I meet Diana, and tell her I always thought she was an absolute traitor to the feminist cause when she “threw” the race against (sp?) Milanian just so she could marry him. What a waste of her talent.

I meet Christopher Robin and all his forest friends, and show Owl my collection of owl ornaments, and tell him how I used his “Happy Birthday” message on the classroom blackboard for every one of my younger pupils’ birthdays.

I meet Me Bogeywomp, and tell him how much fun it was to play with him and Us Wild-Garage, You Long-Nose-Snog and all, creating new creatures in our shared world while “being” Susan (character sharing my elder sister’s name), and how hard I have searched all my life for copies of the book: one to own for myself and one for my sister.

Yep, imaginary friends in childhood are wonderful. They inspire imagination and creativity. They let a youngster put a story together, to make sense of how they feel about real life events (like being slammed into an oak tree). Every child should be allowed one at least.

                                                                                 

A response to Daily Post :: Imaginary Friend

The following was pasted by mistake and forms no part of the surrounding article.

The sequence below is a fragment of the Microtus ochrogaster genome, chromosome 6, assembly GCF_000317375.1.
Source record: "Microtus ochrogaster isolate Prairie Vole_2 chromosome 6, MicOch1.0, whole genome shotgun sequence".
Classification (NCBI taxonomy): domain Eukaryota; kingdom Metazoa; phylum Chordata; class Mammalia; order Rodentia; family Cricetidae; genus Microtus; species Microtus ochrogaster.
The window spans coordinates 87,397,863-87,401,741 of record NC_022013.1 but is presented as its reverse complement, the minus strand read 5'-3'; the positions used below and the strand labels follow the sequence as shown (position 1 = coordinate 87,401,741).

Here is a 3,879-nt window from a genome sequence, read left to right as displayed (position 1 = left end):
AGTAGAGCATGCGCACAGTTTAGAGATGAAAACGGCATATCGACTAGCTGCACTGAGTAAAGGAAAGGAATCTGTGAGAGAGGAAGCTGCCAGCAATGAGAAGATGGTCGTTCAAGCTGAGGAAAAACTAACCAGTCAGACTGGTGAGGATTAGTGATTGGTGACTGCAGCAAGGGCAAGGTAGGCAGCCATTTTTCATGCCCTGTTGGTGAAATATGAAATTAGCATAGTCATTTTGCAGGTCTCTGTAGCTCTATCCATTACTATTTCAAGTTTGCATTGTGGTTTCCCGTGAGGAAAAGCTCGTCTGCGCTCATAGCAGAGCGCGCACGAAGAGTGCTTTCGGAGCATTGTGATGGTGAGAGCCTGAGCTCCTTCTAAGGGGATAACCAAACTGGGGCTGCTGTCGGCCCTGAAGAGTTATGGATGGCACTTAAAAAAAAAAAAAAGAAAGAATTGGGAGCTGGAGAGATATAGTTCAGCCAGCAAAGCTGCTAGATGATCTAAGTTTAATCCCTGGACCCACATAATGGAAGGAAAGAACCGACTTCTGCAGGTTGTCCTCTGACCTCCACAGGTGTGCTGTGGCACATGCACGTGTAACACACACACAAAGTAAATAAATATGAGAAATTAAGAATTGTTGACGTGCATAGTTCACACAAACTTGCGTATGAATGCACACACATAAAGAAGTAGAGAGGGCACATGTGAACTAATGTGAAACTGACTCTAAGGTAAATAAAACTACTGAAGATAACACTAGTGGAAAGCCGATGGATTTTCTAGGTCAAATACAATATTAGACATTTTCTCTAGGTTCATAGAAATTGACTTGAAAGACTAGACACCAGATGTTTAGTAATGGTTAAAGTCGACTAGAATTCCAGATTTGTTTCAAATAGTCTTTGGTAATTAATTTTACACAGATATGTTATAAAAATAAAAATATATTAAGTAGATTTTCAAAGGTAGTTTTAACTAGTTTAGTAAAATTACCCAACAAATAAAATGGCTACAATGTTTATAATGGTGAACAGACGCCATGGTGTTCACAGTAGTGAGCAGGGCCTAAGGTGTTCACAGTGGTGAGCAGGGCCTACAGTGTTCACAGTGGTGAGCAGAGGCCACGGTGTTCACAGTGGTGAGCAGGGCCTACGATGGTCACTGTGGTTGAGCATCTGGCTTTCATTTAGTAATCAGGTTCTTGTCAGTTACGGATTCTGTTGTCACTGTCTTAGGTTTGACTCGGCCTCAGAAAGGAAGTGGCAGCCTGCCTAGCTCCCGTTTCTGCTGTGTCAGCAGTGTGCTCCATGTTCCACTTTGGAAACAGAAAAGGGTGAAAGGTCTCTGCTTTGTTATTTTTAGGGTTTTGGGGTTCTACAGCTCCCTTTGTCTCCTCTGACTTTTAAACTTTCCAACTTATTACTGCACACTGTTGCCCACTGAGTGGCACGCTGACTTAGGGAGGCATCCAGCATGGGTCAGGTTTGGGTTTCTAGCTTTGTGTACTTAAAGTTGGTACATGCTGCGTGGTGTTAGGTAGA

Many of us as young children had imaginary friends. If your imaginary friend grew up alongside you, what would his/her/its life be like today?

Why stop at sixty? Why not one hundred twenty?


Twenty-Five Seven ?   Good news — another hour has just been added to every 24-hour day (don’t ask us how. We have powers). How do you use those extra sixty minutes?http://dailypost.wordpress.com/dp_prompt/twenty-five-seven/

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Sixty minutes, huh? Well, b’jasus, why stop there? Why not one-twenty – then I could really get stuff done…

Two Bodhran practice session, half an hour each. I just bought one, and have, at You Tube, subscribed to every set of Bodhran lessons there are. Determined to be able to drum it up on St Paddy’s Day.

Then there’s the Tin Whistle – bought that too, a while back. Again, subscribed to every set of Tin Whistle teachers on You Tube. What holds me back is – I cannot for th’ loif of me read the music. And having had to learn the recorder at primary skoowel doesn’t help at all, at all. Now play a tune for me, give me a day or two, and I’ll have it down pat.

(No, I didn’t say ‘I’ll have it down, Pat’!)

So dere’s anudder t’irty minutes left? Dat’s easy.
Guinness Yoga. Ye meditate for as long as it takes for th’ chill to leave th’ pint glass or th’ head to go, whichever’s first. Then meditate peaceful-like between each sup, until yer own head goes, if yez know what I mean.

 

Who Needs a Dictionary? One Day, I Did!


Embarrassment Delayed, Thank Heavens…

Response to the Dictionary, Smictionary Daily Prompt at …
http://dailypost.wordpress.com/dp_prompt/dictionary-shmictionary/